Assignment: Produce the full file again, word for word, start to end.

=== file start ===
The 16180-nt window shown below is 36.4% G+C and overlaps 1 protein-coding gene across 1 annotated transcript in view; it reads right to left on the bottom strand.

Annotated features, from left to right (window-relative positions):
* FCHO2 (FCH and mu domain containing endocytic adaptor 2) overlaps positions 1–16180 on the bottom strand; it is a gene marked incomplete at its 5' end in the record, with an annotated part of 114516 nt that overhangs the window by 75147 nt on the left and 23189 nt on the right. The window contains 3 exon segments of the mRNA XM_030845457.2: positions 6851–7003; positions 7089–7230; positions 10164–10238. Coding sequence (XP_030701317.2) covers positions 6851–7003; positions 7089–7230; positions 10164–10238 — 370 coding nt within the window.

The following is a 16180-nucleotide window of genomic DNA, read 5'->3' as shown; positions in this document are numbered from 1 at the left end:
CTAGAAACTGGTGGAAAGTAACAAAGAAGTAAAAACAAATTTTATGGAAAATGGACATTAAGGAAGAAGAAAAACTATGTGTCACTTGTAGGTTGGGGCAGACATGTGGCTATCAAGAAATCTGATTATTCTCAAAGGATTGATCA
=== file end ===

The 16180-nt window shown below is 36.4% G+C and overlaps 1 protein-coding gene across 1 annotated transcript in view; it reads right to left on the bottom strand.

Annotated features, from left to right (window-relative positions):
* FCHO2 (FCH and mu domain containing endocytic adaptor 2) overlaps positions 1–16180 on the bottom strand; it is a gene marked incomplete at its 5' end in the record, with an annotated part of 114516 nt that overhangs the window by 75147 nt on the left and 23189 nt on the right. The window contains 3 exon segments of the mRNA XM_030845457.2: positions 6851–7003; positions 7089–7230; positions 10164–10238. Coding sequence (XP_030701317.2) covers positions 6851–7003; positions 7089–7230; positions 10164–10238 — 370 coding nt within the window.

The following is a 16180-nucleotide window of genomic DNA, read 5'->3' as shown; positions in this document are numbered from 1 at the left end:
CTAGAAACTGGTGGAAAGTAACAAAGAAGTAAAAACAAATTTTATGGAAAATGGACATTAAGGAAGAAGAAAAACTATGTGTCACTTGTAGGTTGGGGCAGACATGTGGCTATCAAGAAATCTGATTATTCTCAAAGGATTGATCA